Making Estimated Payments Each Quarter

Since the U.S. uses a pay-as-you-go tax system, you must pay income taxes as you earn money. Making estimated payments throughout the year helps you avoid paying penalties.


Estimated tax payments are taxes paid to the IRS throughout the year on earnings that are not subject to federal tax withholding. This can include self-employment or freelancer earnings, or income you’ve earned on the side, such as dividends, realized capital gains, prizes and other non-wage earnings.

You may also be liable for making estimated tax payments if you are an employee, if the withholding on your earnings doesn’t fully cover your tax liability. The amount of money withheld on your paycheck depends on the information you provided to your employer on your Form W-4.


Generally, calculating estimated payments involves estimating your annual tax liability based on what you expect to earn. You’ll annualize your tax at the end of each quarter based on a reasonable estimate of your income and deductions so far this year. Your tax pro can assist you or the IRS has a worksheet to help you do the math.


Estimated taxes are due as income is earned, and the IRS sets quarterly deadlines for their collection. You can opt to send four payments per year following the IRS schedule, pay in smaller increments more frequently, or cover your estimated yearly liability in your first quarterly payment — just make sure you’re covering your tax liability for each quarter to avoid penalties.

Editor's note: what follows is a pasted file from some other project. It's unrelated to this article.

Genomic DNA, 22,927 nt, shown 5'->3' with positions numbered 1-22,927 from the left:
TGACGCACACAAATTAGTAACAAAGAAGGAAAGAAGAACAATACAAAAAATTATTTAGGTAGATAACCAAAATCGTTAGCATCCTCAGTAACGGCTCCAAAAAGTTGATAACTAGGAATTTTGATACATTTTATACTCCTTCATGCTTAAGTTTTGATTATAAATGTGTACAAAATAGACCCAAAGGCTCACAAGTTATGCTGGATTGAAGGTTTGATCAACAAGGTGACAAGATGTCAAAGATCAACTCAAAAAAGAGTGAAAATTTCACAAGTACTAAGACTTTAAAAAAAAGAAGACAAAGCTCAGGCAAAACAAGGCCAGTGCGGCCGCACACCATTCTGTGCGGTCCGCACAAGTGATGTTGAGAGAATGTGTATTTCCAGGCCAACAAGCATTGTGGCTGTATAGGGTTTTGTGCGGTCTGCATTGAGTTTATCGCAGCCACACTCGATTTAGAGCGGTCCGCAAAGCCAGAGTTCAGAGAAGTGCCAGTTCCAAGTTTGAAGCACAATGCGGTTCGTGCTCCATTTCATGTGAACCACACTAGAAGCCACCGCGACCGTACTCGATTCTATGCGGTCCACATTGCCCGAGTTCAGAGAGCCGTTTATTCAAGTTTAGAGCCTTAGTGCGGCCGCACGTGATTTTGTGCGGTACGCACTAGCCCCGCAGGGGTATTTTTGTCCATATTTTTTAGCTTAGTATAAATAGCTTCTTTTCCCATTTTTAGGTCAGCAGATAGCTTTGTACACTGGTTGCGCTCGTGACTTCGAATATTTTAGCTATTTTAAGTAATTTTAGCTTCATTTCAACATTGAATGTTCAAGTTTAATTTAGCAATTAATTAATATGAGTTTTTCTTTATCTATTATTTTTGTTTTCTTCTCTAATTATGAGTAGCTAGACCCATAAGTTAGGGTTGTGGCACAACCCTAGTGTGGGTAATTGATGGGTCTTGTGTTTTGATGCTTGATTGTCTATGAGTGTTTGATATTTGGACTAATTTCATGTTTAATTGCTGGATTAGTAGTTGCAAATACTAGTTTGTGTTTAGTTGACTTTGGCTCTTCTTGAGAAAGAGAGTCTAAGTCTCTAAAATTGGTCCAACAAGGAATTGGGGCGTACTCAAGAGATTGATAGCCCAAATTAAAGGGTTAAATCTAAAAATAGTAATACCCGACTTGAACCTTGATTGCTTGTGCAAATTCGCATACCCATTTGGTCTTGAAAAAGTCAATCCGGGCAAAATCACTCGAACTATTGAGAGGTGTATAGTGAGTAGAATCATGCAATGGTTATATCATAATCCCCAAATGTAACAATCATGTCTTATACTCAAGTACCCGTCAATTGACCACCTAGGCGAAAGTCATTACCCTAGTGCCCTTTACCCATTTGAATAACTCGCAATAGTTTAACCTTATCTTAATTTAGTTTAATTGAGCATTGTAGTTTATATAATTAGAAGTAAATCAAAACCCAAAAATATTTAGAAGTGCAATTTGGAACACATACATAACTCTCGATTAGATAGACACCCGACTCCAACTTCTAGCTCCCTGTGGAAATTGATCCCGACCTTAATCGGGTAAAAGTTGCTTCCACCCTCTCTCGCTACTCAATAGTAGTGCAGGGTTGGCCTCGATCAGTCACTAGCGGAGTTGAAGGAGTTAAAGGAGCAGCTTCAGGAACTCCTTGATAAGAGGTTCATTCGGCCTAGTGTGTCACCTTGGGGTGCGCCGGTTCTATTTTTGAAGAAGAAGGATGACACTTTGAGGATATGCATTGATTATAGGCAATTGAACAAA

The IRS will charge penalties if you don’t pay enough tax throughout the year. And it can charge you a penalty for late or inadequate payments even if you’re due a refund.

The calculations can get complicated quickly, so it’s a good idea to consult with your tax professional if you have questions.

August 2021 Questions and Answers


How can my business build a credit score?


If you haven’t already opened a business bank account, do this first. Next, apply for a business credit card. Although you may have to personally guarantee it, having a credit card in the company’s name will start to build your corporate credit history.

Ask your vendors whether they report payments to business credit bureaus. If they don’t, consider doing business with vendors that do. Then review your company credit report as you would your personal report, and correct any discrepancies.


How do I know if I should be making estimated tax payments?


Because the US uses a pay-as-you-earn tax system, you must pay your tax bill throughout the year. Generally, if you work a W-2 job, have a reasonable amount of tax withheld from your pay, and have no other significant source of income, estimated tax payments aren’t necessary.

Estimated tax payments are needed if you have self-employment income because you have no paycheck to withhold tax from. Also, if you have significant amounts of interest, dividends, alimony, or capital gains, then estimated payments may be necessary. Speak with your tax professional who can let you know whether you should be making estimated payments.